I'm going to buy some more of old or some new RAM, for various reasons
But if I were to change DDR3 modules from
[manufactured by the same company] would that significantly speed up the time in which thousands of files are loaded into Mp3tag?
The drive on which the files are located is SATA III 10000 RPM and is used solely for that purpose [at least when I'm working with music]. And the motherboard of course runs it via SATA III connector
Or how else could I make that process shorter?
Put the files on SSD drive? [But isn't there a greater risk of data corruption?]
No. If you wanna be (more) sure, buy a SSD with 5 or more year of warranty
and in addition:
Backup your files on cheaper HDDs.
Just copy your files for the tagging process to a much faster SSD and then archive the files on much bigger and cheaper magnetic hard drives.
But don't they work like this: the more you write on them [for example but constantly changing the tags or editing the audio of a FLAC file], the more probable the corruption is; in comparison to magnetic drives?
I always backup, from various points in time
But until I hear a corruption in a file or are unable to load it to some editor, I just don't know, if some song has been is damaged. I cannot have hundreds of full backups [right now I'm capable of having something like 20, on various drives combined]
This is not a place to ask about it but I'll take a quick shot at it: what can possibly limit my coping / moving speed?
I have already established and confirmed some facts. When coping / moving files from / to HDD, SSD and USB drives I get speeds like 15, 25, 30 MB/s; when I should be getting hundreds of MB/s [because I use SATA III and USB 3.0]. The only time I get around 100 MB/s is when and copy / move between SATA III 10 000 RPM and SATA III 7200 RPM; which is still not enough. Also when I move files from my digital camera via USB I get speeds that are not to be repeated, when an USB drive is connected to the same connector [and of course on other computer that drive works as fast as it should etc.]. Producer of my motherboard and my USB drive answered to my problem [explained to them in details] the same thing: send us your hardware for RMA replacement. And as for settings I do not index files; I do not use cache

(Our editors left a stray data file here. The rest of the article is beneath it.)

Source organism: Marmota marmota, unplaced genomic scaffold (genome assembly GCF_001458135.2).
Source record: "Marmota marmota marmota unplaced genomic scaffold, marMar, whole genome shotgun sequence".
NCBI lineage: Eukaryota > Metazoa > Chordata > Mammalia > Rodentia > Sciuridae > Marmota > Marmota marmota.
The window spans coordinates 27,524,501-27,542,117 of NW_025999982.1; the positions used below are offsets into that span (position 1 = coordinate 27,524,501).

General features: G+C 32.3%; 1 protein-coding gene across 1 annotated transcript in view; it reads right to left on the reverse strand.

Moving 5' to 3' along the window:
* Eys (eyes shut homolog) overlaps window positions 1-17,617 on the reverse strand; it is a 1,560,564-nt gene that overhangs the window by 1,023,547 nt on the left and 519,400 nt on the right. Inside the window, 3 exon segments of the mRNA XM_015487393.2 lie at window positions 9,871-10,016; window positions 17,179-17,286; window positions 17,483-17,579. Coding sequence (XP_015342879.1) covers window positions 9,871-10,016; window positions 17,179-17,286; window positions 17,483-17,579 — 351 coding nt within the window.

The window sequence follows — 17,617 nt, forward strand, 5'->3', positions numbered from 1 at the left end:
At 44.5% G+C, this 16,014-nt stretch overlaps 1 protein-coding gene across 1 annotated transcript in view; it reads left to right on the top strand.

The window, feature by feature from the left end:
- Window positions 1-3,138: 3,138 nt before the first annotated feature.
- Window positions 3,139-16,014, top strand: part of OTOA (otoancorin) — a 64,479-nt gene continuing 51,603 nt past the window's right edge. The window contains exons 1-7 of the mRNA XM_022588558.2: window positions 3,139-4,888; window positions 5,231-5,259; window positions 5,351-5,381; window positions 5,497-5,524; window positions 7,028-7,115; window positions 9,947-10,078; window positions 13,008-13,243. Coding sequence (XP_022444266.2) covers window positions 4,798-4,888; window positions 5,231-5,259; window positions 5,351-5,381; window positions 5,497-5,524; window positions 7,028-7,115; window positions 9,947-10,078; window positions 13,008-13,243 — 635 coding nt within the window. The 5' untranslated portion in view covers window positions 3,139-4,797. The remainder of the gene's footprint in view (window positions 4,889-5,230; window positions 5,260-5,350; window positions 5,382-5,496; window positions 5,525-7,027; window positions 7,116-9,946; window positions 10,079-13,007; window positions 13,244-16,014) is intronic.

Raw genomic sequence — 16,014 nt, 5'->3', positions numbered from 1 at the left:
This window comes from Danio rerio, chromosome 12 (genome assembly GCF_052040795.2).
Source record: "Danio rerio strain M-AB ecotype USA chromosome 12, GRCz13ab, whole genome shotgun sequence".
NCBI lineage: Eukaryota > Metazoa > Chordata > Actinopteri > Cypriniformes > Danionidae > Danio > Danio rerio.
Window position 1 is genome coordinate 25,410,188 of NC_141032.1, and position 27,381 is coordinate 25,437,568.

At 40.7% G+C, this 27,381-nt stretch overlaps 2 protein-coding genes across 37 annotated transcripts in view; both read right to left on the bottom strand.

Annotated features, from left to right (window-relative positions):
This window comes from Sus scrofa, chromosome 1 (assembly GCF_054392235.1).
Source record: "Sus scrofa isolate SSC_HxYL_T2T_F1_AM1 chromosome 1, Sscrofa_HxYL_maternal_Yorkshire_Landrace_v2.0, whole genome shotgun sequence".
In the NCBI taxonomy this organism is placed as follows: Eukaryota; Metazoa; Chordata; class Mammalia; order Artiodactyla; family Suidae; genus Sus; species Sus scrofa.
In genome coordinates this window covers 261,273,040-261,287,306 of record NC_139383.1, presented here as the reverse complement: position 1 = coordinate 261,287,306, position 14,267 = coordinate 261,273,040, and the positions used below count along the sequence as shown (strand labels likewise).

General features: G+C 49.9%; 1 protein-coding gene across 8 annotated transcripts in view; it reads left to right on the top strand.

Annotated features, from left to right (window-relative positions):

And I ask about it because I think that my problem lies in some settings or bug in Windows 7, and not with my hardware [so upgrading it would do me no good]. Because: how fast should 10 000 files [or let's say 100 GB of MP3s / FLACs] be loaded to Mp3tag from a 10 000 RPM SATA III drive? Or from an SSD SATA III 560/540? [And I think about the first load after booting up, when there is no info stored in the RAM; and the system is idle and no tasks are performed]
Could you give me some examples [your numbers] and on what hardware it was achieved?
Theoretically, you are right. But in the real world you will change your complete hardware years before you get near to a critical condition of your SSD.
The SSDs from the most popular brands like Samsung comes with a standard warranty of 5 years. With the more expensive Pro-Version you already get 10 years.
No one write and read such a storage 10 x 365 x 24 hours.
As I already wrote: If you want to be very careful with your SSD, just copy your tracks to it if you want to modify them. For every other case (like just to play it), save it to 4/5/8 TB magnetic hard drive.
can't be helpfully answered, because every SATA drive has different buffers, every connected motherboard different caches and there are some more parts which can slow down the reading process.
In addition: I personally never load that much track into Mp3tag. I split my work to a much lower number of tracks and repeat the necessary steps several times.
If you really want to speed up the loading process in Mp3tag, buy a small 256GB SSD and use it as "superfast-track-modifying-shorttime-storage". This is the easiest and cheapest way to gain speed.
The thing is, to save time [both when wanting to listen to the music and wanting to edit tags or audio] I've came up with a simple solution, of pinning a single playlist to the Mp3tag icon on a Windows's Taskbar. Something like
So know I just right click the icon to open a menu and left click to load the "playlist" [all of my music], from the 10 000 RPM drive
And when I make some changes, I just copy the whole music folder to another drive
And that's a time saving approach [although requiring a lot of backup space]
As for the other way around- it would be impractical. I would have to know which files / sub-folders to edit, find them on the slower drive, copy them to the fast drive, do the editing, copy back the changed files [overwriting the old ones]. Where's the time save in that?